While we're on the topic of reading suggestions, I've just finished Jonathan Clark's English Society and his Samuel Johnson. I loved his description of the Anglo-Latin cultural community, which goes much further in exploring the integration of classical humanism into the culture, and how that was shifting, than the typical "everybody read Cicero as a schoolboy".

    Clark is a bit of a johnnie-one-note, isn't he. But he certainly succeeds in forcing the "continuity" argument into the discussion in a way that can't be ignored. And his view of the Whig oligarchy's strategy of embracing what we'd think of as a conservative Church-and-Crown alliance to protect the Hanovers and their own power seems to me a helpful angle to look at both some of the "British identity" literature like Colley's Britons and the "political ideas and action" folks like H.T. Dickinson. Though why Clark is so allergic to 'Venetian oligarchy' as a descriptive term puzzles me. Yes, the monarch actually mattered and so did ideas, but within Clark's ancien regime, the Whigs succeeded in creating a narrow, self-perpetuating political elite which they tried to justify while claiming they were the guardians of Revoluton principles. And when George III came along, they fought like the devil to preserve the power and position they had come to believe they were entitled to. [In case you haven't noticed, I'm not overly fond of the Whigs.]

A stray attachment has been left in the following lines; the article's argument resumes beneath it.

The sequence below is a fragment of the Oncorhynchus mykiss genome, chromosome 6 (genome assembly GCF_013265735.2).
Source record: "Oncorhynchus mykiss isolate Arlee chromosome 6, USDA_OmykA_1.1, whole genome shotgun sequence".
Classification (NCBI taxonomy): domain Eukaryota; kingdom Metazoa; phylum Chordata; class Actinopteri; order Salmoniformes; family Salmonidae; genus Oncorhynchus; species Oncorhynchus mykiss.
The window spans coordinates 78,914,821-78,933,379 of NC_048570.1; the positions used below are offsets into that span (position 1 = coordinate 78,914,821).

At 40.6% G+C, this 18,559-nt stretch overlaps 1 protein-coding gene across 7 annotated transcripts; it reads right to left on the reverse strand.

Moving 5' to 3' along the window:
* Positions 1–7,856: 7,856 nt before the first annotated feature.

In any event, Clark's insistence on the C of E's insitutional and ideological position within the political culture is important. So I'm trying to get a better handle on the institutional adjustments and politico-theological debates of the C of E post-Glorious Revolution, especially after the Nonjuror disputes died down. There doesn't seem to be much new written on the C of E itself – Norman Syker still is the most often cited – other than some microhistories of parishes, etc. Any recommendations?

    Clark's work is also suggestive, but not much more than that, on how "nonconformity" was evolving both in and outside the C of E — decline of "traditional" dissenting groups, rise of the methodists and evangelicals, connections between the political radicals and the re-emerging heterodoxy of groups like the unitarians.

    There's a plethora of works on the Wesleys, and enormous amounts on the evangelicals in the late 18thC with their link to abolition. But I don't have a clue where to start. I'm particularly interested in the Wesleys in the earlier part of the 18thC and their interaction with the C of E hierarchy. So can I pick your brain for a good entry point or two?

  4. Beyond my expertise, I'm afraid, but the best general guide I know to the religious movements of that period is Mark Noll's The Rise of Evangelicalism.

  5. Many thanks for that recommendation! I had in my head that Noll was pretty exclusively American Colonial and Early Republic. But it looks like at least the first half of the book is just the ticket for getting me started, and he's got a massive bibliography, which should orient me in the historiography. Excellent.

    And btw, isn't it beyond fabulous that the internet allowed me to check out and assess your recommendation in 60 seconds without getting up from my chair? AND, it will allow me to explore further threads — e.g., read reviews placing Noll in context of other authors, or discover who's been citing Noll or writing on related topics.

    All of which pace Carr, requires me to deploy a diverse set of text-consumption skills, from browsing to skimming to thoughtful reading.

  6. Hah! Steven Pinker takes down Carr in the NYT. And has another instrumental justification for universities — teaches us the many different skills necessary to navigate and manage all the information Google serves up to us.